My gross will be 600lb, the 500lb g14 would probably work. I'm unlikely to be at gross, 550lb would be usual take off weight, and the next size up is 2000lb... Man rated chutes are something like 360lb. Most of the surplus ones seem to have cut lines. Saw some new ones for a little over $100 on the fleabay.

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    Re: Whole Airplane Parachute in "Experimental" Aircraft

    Quote Originally Posted by Dana View Post
    For any aircraft with numbers on it:

    91.307 Parachutes and parachuting.

    (a) No pilot of a civil aircraft may allow a parachute that is available for emergency use to be carried in that aircraft unless it is an approved type and has been packed by a certificated and appropriately rated parachute rigger -

    (1) Within the preceding 180 days, if its canopy, shrouds, and harness are composed exclusively of nylon, rayon, or other similar synthetic fiber or materials that are substantially resistant to damage from mold, mildew, or other fungi and other rotting agents propagated in a moist environment; or

    (2) Within the preceding 60 days, if any part of the parachute is composed of silk, pongee, or other natural fiber or materials not specified in paragraph (a)(1) of this section.
    "carried in" seems to imply personal parachutes; is a BRS "carried in" the aircraft? Or is a BRS an "approved type"?

    Dana
    If they choose to interpret this reg as including BRS type chutes, what would be said on an experimental if you referred to the chute as a secondary system for landing (much the same as flaps or retractable gear) instead of as a emergency recovery parachute? Being experimental, they really don't dictate the design process.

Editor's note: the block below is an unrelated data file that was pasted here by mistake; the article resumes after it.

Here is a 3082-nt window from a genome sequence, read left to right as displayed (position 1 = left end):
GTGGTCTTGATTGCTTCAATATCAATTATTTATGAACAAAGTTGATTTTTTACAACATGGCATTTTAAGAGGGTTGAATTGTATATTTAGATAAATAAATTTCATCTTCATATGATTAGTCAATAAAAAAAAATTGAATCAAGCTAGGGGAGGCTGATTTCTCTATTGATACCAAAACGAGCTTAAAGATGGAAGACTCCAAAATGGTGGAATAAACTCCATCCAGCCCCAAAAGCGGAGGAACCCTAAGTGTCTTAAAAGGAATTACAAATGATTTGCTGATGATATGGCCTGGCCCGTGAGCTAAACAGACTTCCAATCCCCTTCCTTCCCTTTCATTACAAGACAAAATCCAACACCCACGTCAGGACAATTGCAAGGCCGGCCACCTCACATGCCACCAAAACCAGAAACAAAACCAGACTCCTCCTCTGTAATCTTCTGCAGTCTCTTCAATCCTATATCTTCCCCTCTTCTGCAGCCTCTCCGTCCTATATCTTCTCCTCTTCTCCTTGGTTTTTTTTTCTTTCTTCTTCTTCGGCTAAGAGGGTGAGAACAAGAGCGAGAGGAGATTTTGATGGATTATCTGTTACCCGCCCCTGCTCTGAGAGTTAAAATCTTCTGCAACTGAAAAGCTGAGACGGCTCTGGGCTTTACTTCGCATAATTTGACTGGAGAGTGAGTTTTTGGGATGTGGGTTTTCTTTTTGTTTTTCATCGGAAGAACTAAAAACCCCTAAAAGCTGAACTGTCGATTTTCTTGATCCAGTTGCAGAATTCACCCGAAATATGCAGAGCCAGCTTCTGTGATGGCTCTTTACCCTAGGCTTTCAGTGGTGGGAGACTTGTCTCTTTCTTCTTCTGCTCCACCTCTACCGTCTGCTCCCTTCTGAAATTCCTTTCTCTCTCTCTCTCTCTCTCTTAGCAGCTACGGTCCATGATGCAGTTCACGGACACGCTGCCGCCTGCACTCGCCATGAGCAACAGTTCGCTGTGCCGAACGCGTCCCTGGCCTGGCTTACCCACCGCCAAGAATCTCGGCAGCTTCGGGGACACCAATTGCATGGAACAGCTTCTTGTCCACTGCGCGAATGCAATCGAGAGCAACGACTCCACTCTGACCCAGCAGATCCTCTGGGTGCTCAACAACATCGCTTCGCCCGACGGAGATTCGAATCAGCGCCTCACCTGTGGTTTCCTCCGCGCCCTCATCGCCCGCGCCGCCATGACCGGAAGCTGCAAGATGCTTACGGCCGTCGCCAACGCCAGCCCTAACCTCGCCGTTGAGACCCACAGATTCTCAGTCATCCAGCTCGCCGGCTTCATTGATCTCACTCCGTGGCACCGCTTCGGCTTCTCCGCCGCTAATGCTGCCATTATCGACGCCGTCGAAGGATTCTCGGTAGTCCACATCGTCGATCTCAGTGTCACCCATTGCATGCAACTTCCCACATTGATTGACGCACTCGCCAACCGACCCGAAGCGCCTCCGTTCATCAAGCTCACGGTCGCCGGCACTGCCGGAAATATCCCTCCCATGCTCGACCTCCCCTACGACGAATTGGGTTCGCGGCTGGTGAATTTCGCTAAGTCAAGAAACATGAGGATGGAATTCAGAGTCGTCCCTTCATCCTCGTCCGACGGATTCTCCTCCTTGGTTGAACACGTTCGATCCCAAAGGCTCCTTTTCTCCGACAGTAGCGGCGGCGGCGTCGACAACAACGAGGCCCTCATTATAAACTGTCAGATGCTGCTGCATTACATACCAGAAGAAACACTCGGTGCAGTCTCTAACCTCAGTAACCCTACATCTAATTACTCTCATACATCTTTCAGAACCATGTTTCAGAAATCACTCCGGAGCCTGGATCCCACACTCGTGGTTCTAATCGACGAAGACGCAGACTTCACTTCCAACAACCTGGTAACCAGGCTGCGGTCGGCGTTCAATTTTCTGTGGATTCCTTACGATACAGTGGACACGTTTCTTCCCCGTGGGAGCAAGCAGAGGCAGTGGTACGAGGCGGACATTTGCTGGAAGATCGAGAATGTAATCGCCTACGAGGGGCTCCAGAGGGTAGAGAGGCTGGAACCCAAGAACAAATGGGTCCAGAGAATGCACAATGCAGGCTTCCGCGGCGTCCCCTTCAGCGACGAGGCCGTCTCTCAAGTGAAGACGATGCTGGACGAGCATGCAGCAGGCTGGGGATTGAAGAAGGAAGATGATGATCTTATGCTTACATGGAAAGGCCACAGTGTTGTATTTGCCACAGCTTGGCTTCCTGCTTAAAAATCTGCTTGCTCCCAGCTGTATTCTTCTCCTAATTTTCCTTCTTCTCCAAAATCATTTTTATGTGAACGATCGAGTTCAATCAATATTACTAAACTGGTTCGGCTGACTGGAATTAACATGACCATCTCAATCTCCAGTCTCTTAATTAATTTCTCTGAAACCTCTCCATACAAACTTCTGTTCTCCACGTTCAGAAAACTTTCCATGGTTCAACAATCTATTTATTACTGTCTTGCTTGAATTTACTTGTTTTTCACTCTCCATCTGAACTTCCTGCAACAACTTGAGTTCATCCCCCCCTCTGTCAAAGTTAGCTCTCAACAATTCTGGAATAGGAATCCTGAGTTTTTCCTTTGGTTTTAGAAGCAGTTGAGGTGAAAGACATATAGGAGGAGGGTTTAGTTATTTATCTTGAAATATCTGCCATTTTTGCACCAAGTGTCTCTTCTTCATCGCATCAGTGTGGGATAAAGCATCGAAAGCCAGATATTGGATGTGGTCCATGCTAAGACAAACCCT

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    Re: Whole Airplane Parachute in "Experimental" Aircraft

    Quote Originally Posted by wsimpso1 View Post
    I gotta call this one out as an old wive's tale. Spent a few years in the business. Neither modern initiators nor propellants that will last a few years has anything about them that won't last many decades.
    Agree. Part of my duties at McDonnell-Douglas was overseeing the certification of vendor-supplied pyrotechnics. We required a collection of past productions that could be warehoused and tested at various times, ages and conditions. Though significantly over-aged, I don't recall any deployment failures.

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    Re: Whole Airplane Parachute in "Experimental" Aircraft

    Quote Originally Posted by TFF View Post
    -iff Vdescend=6 m/s and s=0.1 m the decceleration overload is 6*6/20*0.1=18"g" !

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    Re: Whole Airplane Parachute in "Experimental" Aircraft

    [QUOTE=cheapracer;364483]You guys know there are spring loaded cheaper chutes don't you? ............................

    Springs are really only effective for launching pilot-chutes up to a yard (metre) in diameter. Then pilot-chutes catch wind and drag the primary parachute out of the container.
    I shudder to think of how heavy a spring you would need to launch a 20 to 40 pound chute beyond wing-tip distance!
    That is why modern BRS and ejection seats use compressed air or explosive gases to propel a slug beyond wing tip length.